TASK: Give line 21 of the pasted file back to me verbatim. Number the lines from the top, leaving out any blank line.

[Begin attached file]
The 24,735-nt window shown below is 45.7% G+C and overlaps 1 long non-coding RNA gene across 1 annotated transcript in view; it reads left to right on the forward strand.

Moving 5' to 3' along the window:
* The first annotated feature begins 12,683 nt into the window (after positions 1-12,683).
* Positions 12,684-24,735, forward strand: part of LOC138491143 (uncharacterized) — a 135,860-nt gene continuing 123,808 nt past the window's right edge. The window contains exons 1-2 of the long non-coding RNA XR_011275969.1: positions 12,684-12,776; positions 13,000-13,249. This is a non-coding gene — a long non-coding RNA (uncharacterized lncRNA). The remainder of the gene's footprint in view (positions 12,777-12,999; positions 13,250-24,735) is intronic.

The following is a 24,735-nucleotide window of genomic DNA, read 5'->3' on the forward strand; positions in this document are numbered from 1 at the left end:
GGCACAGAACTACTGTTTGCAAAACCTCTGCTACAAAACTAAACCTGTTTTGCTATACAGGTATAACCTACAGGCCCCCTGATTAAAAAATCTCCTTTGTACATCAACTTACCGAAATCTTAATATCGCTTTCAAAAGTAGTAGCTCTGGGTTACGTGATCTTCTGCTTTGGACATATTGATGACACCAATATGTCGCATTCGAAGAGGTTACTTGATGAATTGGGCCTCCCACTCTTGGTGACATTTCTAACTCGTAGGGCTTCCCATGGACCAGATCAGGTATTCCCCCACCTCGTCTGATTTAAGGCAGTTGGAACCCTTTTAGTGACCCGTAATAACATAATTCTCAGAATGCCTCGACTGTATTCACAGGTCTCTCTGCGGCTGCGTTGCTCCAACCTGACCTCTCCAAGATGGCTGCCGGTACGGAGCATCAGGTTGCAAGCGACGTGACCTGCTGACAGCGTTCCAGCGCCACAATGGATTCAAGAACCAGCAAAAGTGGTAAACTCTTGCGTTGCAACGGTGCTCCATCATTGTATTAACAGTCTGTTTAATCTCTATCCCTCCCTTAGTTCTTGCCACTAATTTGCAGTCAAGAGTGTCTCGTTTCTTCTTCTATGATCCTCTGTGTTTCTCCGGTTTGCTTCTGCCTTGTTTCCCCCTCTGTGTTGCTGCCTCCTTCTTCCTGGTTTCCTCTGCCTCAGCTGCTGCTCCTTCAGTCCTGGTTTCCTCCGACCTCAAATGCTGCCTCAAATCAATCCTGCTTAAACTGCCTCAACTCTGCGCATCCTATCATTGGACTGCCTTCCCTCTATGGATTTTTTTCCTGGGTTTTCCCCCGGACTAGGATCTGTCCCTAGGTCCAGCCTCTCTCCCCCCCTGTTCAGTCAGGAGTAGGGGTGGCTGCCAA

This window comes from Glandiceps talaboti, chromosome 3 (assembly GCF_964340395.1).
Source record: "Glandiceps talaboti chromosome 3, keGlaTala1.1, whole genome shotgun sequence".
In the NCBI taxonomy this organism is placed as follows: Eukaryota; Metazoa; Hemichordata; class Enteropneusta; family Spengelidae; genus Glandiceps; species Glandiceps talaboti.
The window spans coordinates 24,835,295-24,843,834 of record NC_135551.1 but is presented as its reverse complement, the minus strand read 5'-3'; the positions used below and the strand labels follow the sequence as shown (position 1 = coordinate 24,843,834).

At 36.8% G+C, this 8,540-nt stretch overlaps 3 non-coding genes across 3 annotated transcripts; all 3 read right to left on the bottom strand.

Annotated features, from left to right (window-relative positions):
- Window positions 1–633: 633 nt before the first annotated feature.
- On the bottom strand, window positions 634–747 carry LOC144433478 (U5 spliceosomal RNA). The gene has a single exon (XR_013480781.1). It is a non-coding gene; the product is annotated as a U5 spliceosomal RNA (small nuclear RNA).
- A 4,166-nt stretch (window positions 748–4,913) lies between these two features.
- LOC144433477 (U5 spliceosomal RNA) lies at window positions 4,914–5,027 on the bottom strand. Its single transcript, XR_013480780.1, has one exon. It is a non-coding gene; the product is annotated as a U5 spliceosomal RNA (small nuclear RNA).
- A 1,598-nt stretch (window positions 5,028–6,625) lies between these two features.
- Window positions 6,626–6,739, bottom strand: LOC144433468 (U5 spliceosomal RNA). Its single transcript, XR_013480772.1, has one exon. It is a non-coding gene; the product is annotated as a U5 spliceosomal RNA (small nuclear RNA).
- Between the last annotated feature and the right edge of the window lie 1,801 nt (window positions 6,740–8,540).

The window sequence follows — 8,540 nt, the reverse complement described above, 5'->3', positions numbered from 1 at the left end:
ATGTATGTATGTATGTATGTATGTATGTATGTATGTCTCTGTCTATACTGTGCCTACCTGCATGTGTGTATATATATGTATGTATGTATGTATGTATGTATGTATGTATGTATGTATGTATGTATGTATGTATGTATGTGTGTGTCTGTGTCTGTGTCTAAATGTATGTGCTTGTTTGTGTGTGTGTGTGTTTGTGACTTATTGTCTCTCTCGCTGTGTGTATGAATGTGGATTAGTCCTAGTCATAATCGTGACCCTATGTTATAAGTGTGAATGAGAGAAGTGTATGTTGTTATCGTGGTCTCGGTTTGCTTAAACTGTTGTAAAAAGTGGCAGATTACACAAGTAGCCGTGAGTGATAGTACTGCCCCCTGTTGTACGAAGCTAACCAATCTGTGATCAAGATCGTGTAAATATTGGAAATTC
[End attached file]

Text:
ATGTATGTATGTATGTATGTATGTATGTATGTATGTCTCTGTCTATACTGTGCCTACCTGCATGTGTGTATATATATGTATGTATGTATGTATGTATGTATGTATGTATGTATGTATGTATGTATGTATGTATGTATGTGTGTGTCTGTGTCTGTGTCTAAATGTATGTGCTTGTTTGTGTGTGTGTGTGTTTGTGACTTATTGTCTCTCTCGCTGTGTGTATGAATGTGGATTAGTCCTAGTCATAATCGTGACCCTATGTTATAAGTGTGAATGAGAGAAGTGTATGTTGTTATCGTGGTCTCGGTTTGCTTAAACTGTTGTAAAAAGTGGCAGATTACACAAGTAGCCGTGAGTGATAGTACTGCCCCCTGTTGTACGAAGCTAACCAATCTGTGATCAAGATCGTGTAAATATTGGAAATTC